Apart from the bit where someone who shall not be named yanked a power cable early, corrupting our Minecraft demo SD card, and apart from the bit where we got horribly lost just inside the congestion zone, we had a very smooth time of it on Monday, when Craig, Eben and I rocked up at Buckingham Palace at 2pm to set up a demo stand for that evening’s UK Tech Reception. We were told by frowning courtiers that we were not allowed to take any pictures inside – but happily the Palace photographer was there to catch the very surreal moment when I found myself explaining to the Queen what a Raspberry Pi is.
Sadly, there was no photographer there for the bit where Prince William waved at us and shouted “Ha! It’s Raspberry Pi!”, but I can tell you now that I don’t expect anything weirder to happen to me all year.
You may remember that Prince Andrew came to visit us here at Pi Towers last year. We gave him a Raspberry Pi when he left, and were really chuffed to discover on Monday that he’s been using it; he’s also very well-versed in our charitable mission and our work with teachers and kids. It was very strange, and rather brilliant, to hear him introducing what we do to the Queen, and to talk to him about industrial applications for the Raspberry Pi.
We had some more news to tell people at the reception too: back in October, when Prince Andrew visited, we were celebrating the sale of our 2 millionth Raspberry Pi. We were able to announce the sale of the 3 millionth Raspberry Pi (which actually sold over a month ago – the way we work with manufacturing partners RS Components and Premier Farnell means that our receipt of sales figures lags behind the actual sales by several weeks).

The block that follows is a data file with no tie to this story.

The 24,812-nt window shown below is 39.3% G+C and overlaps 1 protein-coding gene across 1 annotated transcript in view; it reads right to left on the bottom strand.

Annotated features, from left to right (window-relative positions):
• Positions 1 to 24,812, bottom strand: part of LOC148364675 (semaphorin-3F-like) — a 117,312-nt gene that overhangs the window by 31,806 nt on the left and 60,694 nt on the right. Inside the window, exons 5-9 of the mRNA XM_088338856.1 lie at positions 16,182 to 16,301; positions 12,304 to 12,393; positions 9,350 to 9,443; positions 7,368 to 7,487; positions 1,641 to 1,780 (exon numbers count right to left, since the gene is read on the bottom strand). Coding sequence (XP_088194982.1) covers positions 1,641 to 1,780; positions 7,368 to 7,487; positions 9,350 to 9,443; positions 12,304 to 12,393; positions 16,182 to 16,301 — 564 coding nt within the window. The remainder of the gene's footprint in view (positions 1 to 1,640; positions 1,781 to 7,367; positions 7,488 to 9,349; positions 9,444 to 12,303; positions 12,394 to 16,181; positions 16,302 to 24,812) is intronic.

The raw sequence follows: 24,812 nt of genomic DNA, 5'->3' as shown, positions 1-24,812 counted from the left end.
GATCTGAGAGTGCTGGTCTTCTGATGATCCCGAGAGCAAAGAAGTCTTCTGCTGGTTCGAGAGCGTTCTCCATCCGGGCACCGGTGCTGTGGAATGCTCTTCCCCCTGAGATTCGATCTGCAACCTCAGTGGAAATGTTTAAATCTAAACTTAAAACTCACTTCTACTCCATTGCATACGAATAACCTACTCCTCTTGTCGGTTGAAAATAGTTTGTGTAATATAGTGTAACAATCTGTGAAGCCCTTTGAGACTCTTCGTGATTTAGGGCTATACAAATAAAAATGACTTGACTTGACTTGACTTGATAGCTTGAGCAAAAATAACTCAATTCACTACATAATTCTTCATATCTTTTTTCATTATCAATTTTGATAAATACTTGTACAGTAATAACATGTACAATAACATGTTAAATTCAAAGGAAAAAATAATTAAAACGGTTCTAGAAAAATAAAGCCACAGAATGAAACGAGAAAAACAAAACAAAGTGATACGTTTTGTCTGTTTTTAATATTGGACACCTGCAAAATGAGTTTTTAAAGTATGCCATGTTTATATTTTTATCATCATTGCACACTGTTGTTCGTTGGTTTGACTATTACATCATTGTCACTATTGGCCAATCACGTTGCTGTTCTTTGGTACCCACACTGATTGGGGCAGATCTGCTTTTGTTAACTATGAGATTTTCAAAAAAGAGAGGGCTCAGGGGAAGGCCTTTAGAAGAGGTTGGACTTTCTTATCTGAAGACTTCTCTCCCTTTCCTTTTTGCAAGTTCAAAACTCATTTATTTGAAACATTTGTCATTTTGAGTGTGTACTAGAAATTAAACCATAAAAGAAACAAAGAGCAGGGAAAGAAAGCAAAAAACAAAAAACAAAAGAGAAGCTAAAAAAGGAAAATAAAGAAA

Eben also has a new anecdote, which he fully intends on dining out on until the end of all time: once I had finished blithering at the Duke of Edinburgh about the Computing Curriculum, he approached Eben.
DoE: “Your company is doing well?”
Eben, beaming: “It is. We have just sold our three-millionth unit.”
DoE: “So you can afford to buy a bloody tie then.”
Duke of Edinburgh scampers off to next stand, cackling.
To be fair, ties were not specified in the invitation, and we heard the Duke of Edinburgh saying something very similar to every man in the room who wasn’t wearing one – but Eben says it’s the very nicest insult he’s ever had. Craig says: “That went remarkably well, considering that some parts of my suit were held together by Sellotape.”
You can read more about the reception in the Guardian.